The automatic stay helps protect you as the debtor, as well as anyone who might be liable on any of your consumer debts, including debts for household, personal, or family purposes. For example, if you have a credit card on which your sibling, spouse, or another family member is also liable, then that family member would be protected by the automatic stay under the Chapter 12 personal bankruptcy, even though they were not the one to file the bankruptcy. This is also known as a co-debtor stay.
Trustee and creditors
Similar to other bankruptcy cases, the bankruptcy court will appoint a trustee to work with you as the debtor, along with your creditors and collectors. At the beginning of the bankruptcy process, the Chapter 12 trustee will hold a meeting with all of your creditors and collectors, and the trustee and creditors are allowed to ask you any questions about your financial affairs and your petition for bankruptcy during this meeting. The information gained during this meeting will be used to create and set up your bankruptcy payment plan.
What is the Chapter 12 personal bankruptcy payment plan?
Much like in a Chapter 13 bankruptcy case, the debtor needs to create and propose a Chapter 12 personal bankruptcy plan that is fair, feasible, and reasonable and allows you to pay off your debts over the course of about three to five years. This plan should include any secured and unsecured debts and needs to involve paying your creditors and collectors back within the requirements of the Chapter 12 bankruptcy legal process. This means that at the very minimum, any secured creditors need to be paid back the value of their collateral, and any unsecured creditors need to receive as much money as they would during a Chapter 7 liquidation bankruptcy.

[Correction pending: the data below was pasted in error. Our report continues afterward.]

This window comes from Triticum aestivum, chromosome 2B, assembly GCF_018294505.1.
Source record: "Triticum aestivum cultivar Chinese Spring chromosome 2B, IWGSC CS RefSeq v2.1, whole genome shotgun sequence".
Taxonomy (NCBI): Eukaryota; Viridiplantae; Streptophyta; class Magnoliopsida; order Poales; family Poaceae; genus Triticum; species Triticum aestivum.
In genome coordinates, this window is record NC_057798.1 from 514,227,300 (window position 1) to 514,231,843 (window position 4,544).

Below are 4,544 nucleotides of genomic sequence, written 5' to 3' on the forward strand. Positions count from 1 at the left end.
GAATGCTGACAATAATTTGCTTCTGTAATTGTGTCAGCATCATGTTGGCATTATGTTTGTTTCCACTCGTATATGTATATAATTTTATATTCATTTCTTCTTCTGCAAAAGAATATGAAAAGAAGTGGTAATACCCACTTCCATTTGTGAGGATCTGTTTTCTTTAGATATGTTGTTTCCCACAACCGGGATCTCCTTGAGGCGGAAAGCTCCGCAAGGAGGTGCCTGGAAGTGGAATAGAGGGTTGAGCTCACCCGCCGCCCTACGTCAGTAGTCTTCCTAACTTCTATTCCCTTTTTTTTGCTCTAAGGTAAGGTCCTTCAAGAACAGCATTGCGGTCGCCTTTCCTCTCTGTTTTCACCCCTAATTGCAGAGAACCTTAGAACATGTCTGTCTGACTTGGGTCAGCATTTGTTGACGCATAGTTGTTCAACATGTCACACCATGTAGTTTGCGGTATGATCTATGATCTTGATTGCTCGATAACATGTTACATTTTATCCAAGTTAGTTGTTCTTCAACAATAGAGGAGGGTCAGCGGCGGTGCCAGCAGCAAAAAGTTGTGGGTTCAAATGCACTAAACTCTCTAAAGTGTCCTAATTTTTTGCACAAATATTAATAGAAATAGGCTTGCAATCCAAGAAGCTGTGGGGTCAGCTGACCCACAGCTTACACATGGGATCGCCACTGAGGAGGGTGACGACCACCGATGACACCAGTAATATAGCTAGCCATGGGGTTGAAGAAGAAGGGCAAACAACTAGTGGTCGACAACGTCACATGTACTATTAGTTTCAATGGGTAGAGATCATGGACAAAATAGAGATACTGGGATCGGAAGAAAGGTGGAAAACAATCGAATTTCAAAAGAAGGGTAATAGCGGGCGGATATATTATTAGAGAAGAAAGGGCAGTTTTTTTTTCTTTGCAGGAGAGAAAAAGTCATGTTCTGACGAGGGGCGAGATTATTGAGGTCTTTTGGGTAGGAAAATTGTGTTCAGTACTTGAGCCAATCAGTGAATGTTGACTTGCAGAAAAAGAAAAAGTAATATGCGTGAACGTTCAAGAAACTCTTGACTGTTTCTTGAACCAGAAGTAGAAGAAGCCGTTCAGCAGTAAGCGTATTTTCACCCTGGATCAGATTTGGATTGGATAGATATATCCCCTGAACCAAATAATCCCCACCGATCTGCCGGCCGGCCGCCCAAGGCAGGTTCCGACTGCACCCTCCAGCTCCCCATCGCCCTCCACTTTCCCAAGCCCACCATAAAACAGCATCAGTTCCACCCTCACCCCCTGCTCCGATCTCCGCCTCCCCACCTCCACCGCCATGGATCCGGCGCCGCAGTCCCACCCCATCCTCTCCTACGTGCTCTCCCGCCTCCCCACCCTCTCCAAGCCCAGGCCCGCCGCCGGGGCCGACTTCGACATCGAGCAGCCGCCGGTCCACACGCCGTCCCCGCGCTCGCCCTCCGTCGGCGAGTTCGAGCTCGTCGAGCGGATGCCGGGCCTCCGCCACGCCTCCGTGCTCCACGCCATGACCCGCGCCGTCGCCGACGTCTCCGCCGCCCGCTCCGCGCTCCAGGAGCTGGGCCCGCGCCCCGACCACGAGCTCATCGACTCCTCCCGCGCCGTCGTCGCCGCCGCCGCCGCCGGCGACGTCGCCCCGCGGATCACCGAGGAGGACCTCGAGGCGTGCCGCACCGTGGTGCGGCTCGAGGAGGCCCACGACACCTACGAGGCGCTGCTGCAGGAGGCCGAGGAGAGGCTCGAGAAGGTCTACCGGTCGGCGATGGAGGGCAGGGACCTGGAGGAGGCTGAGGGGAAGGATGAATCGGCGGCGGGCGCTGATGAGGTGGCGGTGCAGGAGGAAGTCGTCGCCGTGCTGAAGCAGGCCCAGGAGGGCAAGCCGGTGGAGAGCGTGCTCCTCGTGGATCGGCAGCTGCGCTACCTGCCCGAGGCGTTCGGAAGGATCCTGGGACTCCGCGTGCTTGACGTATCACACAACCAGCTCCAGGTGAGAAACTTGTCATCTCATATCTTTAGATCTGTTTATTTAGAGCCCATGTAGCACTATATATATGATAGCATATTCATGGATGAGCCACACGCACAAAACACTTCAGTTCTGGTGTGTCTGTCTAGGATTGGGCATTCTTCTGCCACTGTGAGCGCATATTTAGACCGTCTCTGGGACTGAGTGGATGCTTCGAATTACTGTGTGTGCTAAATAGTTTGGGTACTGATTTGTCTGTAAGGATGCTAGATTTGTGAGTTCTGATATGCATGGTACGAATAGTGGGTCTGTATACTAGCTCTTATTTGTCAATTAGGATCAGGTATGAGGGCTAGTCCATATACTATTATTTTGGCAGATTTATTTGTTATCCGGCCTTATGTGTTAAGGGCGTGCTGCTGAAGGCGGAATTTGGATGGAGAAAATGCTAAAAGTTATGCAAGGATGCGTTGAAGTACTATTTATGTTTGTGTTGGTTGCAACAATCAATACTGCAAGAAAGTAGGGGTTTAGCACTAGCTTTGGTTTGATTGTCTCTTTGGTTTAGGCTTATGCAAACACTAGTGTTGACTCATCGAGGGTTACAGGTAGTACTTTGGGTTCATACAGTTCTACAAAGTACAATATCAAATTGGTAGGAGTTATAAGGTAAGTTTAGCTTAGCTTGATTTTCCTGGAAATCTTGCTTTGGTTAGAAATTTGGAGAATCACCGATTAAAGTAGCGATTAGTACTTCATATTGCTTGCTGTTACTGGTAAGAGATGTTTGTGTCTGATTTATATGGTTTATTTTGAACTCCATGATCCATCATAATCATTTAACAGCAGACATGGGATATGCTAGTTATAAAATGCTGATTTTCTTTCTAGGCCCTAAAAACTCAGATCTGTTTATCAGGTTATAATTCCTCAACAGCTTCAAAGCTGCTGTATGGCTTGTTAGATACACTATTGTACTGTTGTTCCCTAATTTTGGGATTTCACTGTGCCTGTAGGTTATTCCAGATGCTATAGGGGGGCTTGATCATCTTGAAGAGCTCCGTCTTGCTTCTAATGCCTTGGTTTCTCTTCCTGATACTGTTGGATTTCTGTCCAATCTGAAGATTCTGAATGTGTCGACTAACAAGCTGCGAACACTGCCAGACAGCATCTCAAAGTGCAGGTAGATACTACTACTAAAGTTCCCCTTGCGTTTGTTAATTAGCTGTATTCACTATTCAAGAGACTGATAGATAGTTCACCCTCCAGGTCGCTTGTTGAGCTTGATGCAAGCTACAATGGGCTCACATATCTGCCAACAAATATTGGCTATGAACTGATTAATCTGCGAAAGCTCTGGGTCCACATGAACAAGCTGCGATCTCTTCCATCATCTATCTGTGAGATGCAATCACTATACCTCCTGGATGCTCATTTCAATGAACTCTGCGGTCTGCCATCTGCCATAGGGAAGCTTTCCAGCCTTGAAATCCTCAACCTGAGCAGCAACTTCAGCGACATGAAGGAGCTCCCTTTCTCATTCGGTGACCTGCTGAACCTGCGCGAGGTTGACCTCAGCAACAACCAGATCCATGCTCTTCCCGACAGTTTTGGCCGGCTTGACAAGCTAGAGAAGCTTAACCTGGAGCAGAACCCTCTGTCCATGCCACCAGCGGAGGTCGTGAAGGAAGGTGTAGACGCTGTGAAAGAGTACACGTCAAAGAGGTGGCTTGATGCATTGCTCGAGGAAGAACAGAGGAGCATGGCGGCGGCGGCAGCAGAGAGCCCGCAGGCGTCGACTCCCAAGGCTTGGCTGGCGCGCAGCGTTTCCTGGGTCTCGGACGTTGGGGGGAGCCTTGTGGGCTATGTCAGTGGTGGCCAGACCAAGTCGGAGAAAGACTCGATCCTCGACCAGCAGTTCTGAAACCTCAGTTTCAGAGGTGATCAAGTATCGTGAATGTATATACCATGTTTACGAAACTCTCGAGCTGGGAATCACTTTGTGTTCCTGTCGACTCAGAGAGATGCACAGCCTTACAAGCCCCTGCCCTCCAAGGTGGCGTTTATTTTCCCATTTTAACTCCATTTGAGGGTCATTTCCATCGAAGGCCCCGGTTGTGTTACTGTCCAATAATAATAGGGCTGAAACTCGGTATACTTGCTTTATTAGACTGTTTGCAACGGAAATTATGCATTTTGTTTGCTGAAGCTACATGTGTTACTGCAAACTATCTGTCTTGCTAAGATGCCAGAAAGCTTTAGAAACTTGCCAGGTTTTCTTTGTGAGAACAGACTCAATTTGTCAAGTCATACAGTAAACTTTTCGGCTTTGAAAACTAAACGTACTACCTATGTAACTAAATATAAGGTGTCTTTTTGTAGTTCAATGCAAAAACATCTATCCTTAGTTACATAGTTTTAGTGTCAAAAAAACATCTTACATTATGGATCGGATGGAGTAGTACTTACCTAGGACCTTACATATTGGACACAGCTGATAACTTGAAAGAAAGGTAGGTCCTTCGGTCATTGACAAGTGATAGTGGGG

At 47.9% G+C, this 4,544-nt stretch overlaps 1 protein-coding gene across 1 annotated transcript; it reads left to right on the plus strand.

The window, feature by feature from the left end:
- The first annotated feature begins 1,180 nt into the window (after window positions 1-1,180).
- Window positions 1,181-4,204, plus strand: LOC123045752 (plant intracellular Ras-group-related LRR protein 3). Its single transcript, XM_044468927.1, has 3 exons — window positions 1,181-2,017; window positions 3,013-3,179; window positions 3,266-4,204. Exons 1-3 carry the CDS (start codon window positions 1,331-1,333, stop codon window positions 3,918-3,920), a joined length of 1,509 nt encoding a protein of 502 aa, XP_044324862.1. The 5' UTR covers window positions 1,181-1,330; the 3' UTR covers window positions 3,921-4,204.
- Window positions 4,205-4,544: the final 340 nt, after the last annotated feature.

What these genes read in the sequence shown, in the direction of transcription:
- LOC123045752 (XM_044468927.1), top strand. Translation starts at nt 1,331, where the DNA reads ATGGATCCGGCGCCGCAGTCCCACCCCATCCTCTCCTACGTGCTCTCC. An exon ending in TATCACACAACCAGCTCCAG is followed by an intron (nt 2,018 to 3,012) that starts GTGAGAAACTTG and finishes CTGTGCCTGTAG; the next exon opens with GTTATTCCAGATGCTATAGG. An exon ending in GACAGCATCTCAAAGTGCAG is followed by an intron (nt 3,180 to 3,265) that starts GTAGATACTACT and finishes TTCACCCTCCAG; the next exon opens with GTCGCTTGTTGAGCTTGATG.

With a Chapter 7 bankruptcy, the court will typically discharge your unsecured debts, including unsecured personal loans, medical bills, and credit card debt. The bankruptcy court will discharge these debts at the end of the bankruptcy process, typically about four to six months after you begin.
There are some kinds of unsecured debts that aren’t discharged through a Chapter 7 bankruptcy, including alimony, student loans, child support, some tax debts, court fees and penalties, homeowners association fees, unsecured debts that you intentionally left off your filing, and personal injury debts you owe because of an accident while you were intoxicated. Your credit can also keep specific debts from being discharged.
With a Chapter 12 personal bankruptcy, the bankruptcy judge needs to confirm the plan, and after the confirmation hearing, the Chapter 12 debtor needs to make regular payments to the trustee, who then pays back the creditors.
Chapter 12 personal bankruptcy discharge
You don’t receive a discharge with a Chapter 12 personal bankruptcy until you have paid all of your plan payments to the trustee. There is, however, an exception known as the hardship discharge, which allows you to receive a discharge without making all of your plan payments if it was through no fault of your own and the cause was not in your control. For example, if you have a severe illness, you can likely receive a hardship discharge.
We recommend speaking to a Chapter 12 bankruptcy attorney like the Van Horn Law Group to learn more about filing a Chapter 12 bankruptcy.